In the final analysis, I sincerely believe most of us advisers want to "sell" you success in reaching your goals using the lowest cost, least risky options we can possibly find.  I'm not really sure what people like Mr Goldstein want.

Thursday, September 18, 2014


A chemist, a physicist & a statistician went hunting.  They came across a deer.  The chemist aimed and fired way to the left, missing the deer.  The physicist aimed and fired way to the right, also missing.  The statistician shouted, "We got him!"  (Thanks to my old friend David Salminen for reminding me of this classic joke.)  It perfectly illustrates the hazards of relying on tips from financial entertainers, a lot of whom appear in AARP Bulletin.

But I have to say the "5 Steps to Retire Happy" article was actually pretty good (until Step #5, which I"ll discuss below.)  To their credit, Bulletin editors drew from a stable of authors instead of relying on one writer's stream-of-consciousness.  Here are their 5 Steps:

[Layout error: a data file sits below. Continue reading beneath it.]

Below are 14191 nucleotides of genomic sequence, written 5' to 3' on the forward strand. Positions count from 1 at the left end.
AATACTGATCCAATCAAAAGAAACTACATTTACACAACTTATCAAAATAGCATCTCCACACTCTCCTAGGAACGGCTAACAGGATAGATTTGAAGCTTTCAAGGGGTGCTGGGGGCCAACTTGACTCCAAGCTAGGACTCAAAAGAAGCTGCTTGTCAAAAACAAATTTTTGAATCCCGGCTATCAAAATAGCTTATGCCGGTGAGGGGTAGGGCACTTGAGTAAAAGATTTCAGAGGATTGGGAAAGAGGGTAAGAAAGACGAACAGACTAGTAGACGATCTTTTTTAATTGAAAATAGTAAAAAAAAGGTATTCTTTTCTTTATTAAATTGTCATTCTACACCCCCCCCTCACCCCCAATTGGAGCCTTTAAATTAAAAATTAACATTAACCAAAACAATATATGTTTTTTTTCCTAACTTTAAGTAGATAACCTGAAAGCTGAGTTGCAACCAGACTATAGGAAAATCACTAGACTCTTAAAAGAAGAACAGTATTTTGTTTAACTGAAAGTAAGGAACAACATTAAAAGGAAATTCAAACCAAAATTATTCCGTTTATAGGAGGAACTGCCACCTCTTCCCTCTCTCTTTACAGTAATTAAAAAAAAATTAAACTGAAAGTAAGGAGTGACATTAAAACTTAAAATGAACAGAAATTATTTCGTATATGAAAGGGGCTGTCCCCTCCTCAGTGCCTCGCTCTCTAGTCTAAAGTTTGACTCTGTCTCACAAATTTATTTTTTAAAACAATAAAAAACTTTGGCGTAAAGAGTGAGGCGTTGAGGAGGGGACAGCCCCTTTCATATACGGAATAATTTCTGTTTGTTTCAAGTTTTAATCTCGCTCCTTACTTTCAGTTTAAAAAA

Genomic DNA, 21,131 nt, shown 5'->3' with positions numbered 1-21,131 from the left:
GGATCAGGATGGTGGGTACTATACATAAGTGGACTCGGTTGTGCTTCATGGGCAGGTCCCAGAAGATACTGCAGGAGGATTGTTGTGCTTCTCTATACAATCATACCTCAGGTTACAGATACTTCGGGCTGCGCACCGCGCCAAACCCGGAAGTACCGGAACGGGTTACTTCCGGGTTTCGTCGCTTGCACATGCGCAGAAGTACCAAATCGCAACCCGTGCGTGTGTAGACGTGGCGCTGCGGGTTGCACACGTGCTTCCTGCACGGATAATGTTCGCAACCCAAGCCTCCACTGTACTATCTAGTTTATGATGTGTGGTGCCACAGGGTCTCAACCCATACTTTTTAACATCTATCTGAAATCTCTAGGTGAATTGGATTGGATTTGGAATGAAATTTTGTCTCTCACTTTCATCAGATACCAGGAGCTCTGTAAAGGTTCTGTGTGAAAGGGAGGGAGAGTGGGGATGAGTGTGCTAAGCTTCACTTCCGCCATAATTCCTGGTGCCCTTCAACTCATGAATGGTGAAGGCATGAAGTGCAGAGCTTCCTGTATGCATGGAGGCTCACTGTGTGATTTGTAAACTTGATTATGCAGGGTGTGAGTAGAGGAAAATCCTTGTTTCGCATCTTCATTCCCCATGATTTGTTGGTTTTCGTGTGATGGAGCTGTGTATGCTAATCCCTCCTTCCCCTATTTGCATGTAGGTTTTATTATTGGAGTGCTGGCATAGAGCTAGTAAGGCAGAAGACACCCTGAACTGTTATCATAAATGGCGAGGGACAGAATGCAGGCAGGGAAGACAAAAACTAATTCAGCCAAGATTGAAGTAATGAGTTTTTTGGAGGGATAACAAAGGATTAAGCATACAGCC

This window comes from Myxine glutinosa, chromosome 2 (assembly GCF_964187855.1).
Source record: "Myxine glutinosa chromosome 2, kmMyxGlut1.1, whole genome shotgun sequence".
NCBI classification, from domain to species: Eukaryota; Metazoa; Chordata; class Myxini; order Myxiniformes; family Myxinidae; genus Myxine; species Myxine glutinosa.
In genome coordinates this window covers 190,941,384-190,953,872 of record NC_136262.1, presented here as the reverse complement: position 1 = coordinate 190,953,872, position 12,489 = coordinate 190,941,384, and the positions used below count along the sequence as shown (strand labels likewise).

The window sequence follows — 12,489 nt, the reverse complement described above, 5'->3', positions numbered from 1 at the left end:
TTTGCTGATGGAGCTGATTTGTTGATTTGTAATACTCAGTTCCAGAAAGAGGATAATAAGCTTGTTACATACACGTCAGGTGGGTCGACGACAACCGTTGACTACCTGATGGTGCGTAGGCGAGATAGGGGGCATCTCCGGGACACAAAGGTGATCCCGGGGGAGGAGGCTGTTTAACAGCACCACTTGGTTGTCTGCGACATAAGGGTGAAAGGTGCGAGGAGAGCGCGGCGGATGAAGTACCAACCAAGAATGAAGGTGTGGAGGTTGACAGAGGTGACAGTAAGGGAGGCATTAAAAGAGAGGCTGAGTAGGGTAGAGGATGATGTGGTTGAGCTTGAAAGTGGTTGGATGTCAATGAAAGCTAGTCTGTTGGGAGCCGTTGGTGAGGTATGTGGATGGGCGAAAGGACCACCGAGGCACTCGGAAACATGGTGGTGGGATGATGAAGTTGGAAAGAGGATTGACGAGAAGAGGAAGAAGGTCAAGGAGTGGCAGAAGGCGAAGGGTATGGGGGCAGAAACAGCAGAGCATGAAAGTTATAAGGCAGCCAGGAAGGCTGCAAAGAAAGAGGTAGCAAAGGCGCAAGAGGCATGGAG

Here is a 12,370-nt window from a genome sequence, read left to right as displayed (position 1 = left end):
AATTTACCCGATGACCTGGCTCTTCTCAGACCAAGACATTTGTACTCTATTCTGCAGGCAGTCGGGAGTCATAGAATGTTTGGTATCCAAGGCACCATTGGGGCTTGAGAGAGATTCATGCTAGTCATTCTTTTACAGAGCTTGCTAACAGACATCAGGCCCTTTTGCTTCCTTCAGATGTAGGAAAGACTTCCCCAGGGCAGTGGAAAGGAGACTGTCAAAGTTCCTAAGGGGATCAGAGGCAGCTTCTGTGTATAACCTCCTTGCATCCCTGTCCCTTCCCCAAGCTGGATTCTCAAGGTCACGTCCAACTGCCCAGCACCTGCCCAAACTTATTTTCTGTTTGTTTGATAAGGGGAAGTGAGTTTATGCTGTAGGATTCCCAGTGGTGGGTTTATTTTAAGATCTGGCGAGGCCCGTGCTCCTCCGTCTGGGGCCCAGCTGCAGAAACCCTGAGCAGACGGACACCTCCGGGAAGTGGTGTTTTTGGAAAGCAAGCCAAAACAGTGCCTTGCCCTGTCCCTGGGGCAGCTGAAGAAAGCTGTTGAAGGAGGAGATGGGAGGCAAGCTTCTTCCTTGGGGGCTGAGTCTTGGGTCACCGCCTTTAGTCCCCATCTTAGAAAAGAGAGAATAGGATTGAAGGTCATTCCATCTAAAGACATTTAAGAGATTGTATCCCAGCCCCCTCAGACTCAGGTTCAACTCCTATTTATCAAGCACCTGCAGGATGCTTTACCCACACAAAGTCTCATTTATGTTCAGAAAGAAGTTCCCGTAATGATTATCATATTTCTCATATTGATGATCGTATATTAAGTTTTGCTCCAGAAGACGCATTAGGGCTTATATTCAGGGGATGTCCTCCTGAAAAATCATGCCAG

1. Ask these key questions:  Am I ready to retire?  What will I do when I retire?  How will retirement change my life?  What role will my children play?  How do I cope with the downside of retirement?  Can I afford to retire? 
    I wholeheartedly agree with Stan Hinden, the author, that often these "soft" questions are the most important.  Life is more than a math problem.  If we do great math but you're still unhappy, what good have we done? 
    Let me just say this though:  There is no substitute for Q&A sessions with an experienced, holistic, fiduciary adviser who is registered in your state of residence.
  2. Educate yourself.  Allan Roth lists some excellent books to read.  But it is also essential to take classes in your state of residence because tax regulations, product availability and estate planning statutes can be very different.  A generic, national market publication could send you down the wrong path.  (This is an unabashed plug for my highly rated Retirement Success classes!)